Inspired by the student revolutions of 1968, two women in Germany and Japan set out to plot world revolution as leaders of the Baader Meinhof Group and the Japanese Red Army. What were they fighting for and what have we learned?
In the Summer of 1969 a young man is filled with the life of the idyllic old pearling port Broome - fishing, hanging out with his mates and his girl. However his mother returns him to the ... See full summary »
Adaptation of Chekhov's "Uncle Vanya" set in rural Australia in the 1920's. Jack Dickens and his niece Sally run the family farm to support brother-in-law Alexander as a (supposedly ... See full summary »
Carl Fitzgerald is down-on-his-luck until he meets Sophie, a beautiful Greek girl. He gets a job as a cook, but accidentally kills fellow worker Mustafa. He turns to his unscrupulous best ... See full summary »
Bonnie and Clyde were no match for Depression Era gangster George "Babyface" Nelson and his moll Helen Womack. Constantly on the lam from the law and from Chicago's biggest crime lord Al ... See full summary »
Few knew that Stalin spent his last night in the arms of a young Australian woman. Few still knew that their "love-child" brought Australia to the brink of civil war. Until now ... Written by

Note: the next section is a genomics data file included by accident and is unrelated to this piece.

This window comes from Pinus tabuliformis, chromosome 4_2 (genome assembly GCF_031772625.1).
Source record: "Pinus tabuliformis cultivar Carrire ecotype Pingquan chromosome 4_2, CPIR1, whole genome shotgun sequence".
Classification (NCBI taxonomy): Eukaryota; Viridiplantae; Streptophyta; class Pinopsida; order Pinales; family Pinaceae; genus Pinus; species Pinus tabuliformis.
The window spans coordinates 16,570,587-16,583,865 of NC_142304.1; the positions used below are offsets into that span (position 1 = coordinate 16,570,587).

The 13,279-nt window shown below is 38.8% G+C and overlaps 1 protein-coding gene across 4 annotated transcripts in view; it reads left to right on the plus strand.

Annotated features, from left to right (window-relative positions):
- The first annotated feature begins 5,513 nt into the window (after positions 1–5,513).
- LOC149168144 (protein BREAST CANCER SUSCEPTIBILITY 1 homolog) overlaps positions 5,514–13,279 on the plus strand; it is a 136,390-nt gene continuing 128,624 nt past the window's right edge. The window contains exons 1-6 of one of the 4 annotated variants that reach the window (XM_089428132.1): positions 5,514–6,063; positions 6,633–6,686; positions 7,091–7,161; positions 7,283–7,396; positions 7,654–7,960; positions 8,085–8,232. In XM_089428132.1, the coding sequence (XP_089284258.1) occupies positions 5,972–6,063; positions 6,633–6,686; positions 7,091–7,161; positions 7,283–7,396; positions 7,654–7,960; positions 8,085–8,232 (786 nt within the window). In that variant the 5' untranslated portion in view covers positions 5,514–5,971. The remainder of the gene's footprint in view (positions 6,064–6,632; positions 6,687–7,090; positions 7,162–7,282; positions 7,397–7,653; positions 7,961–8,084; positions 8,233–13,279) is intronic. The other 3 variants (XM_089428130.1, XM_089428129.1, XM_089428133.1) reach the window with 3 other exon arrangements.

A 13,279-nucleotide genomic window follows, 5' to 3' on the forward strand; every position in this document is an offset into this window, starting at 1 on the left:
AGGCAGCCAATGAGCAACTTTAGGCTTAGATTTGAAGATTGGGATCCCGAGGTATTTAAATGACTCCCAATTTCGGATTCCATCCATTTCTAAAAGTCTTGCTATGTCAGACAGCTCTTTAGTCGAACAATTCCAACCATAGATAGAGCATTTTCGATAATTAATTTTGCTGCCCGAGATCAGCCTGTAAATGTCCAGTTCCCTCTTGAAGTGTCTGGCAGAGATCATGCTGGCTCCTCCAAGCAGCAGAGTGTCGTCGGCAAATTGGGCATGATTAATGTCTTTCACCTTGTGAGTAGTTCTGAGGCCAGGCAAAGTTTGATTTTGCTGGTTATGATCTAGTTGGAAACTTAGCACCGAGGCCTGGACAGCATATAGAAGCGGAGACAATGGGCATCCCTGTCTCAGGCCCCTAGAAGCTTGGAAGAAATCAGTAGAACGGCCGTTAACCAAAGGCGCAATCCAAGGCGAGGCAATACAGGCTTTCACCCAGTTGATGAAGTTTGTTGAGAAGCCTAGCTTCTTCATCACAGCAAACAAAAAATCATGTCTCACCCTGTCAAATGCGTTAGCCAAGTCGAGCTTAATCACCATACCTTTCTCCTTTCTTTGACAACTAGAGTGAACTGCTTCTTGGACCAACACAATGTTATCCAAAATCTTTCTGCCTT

Not a drama, not quite a comedy. At any rate, oddly appealing.
One unsettling attribute of this movie is that it presents itself as if it were based on a true story. Judy Davis plays a Socialist who allegedly had an affair with Josef Stalin (F. Murray Abraham), and when she gives birth to a son with all the revolutionary's traits, there is some dispute about whether he is who everyone thinks he is. During the film he gets into all sorts of trouble with the law and eventually falls in love with a cop that frequently arrests him (Rachel Griffiths). Only at the end does the whim tone down to a serious drama. Whatever this movie has to say, it kept my attention all the way through.
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